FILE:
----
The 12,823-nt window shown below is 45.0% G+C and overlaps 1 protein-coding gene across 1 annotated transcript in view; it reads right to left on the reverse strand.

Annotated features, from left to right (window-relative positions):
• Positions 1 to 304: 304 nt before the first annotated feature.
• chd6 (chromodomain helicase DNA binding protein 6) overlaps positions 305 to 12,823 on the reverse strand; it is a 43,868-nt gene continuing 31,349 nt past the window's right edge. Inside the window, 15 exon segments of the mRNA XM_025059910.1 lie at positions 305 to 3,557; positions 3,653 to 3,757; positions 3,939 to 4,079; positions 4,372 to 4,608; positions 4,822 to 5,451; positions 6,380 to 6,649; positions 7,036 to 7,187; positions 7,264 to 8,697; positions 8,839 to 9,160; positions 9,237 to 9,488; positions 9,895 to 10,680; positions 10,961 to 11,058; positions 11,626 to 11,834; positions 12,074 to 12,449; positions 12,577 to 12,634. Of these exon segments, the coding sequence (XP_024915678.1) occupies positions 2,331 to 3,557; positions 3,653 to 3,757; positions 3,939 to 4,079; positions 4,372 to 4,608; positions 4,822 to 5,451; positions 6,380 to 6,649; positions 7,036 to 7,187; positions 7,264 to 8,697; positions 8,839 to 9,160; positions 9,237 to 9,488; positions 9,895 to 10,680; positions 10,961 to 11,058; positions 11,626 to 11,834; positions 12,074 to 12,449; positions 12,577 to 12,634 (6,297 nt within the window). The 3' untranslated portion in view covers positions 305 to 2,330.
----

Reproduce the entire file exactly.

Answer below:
The 12,823-nt window shown below is 45.0% G+C and overlaps 1 protein-coding gene across 1 annotated transcript in view; it reads right to left on the reverse strand.

Annotated features, from left to right (window-relative positions):
• Positions 1 to 304: 304 nt before the first annotated feature.
• chd6 (chromodomain helicase DNA binding protein 6) overlaps positions 305 to 12,823 on the reverse strand; it is a 43,868-nt gene continuing 31,349 nt past the window's right edge. Inside the window, 15 exon segments of the mRNA XM_025059910.1 lie at positions 305 to 3,557; positions 3,653 to 3,757; positions 3,939 to 4,079; positions 4,372 to 4,608; positions 4,822 to 5,451; positions 6,380 to 6,649; positions 7,036 to 7,187; positions 7,264 to 8,697; positions 8,839 to 9,160; positions 9,237 to 9,488; positions 9,895 to 10,680; positions 10,961 to 11,058; positions 11,626 to 11,834; positions 12,074 to 12,449; positions 12,577 to 12,634. Of these exon segments, the coding sequence (XP_024915678.1) occupies positions 2,331 to 3,557; positions 3,653 to 3,757; positions 3,939 to 4,079; positions 4,372 to 4,608; positions 4,822 to 5,451; positions 6,380 to 6,649; positions 7,036 to 7,187; positions 7,264 to 8,697; positions 8,839 to 9,160; positions 9,237 to 9,488; positions 9,895 to 10,680; positions 10,961 to 11,058; positions 11,626 to 11,834; positions 12,074 to 12,449; positions 12,577 to 12,634 (6,297 nt within the window). The 3' untranslated portion in view covers positions 305 to 2,330.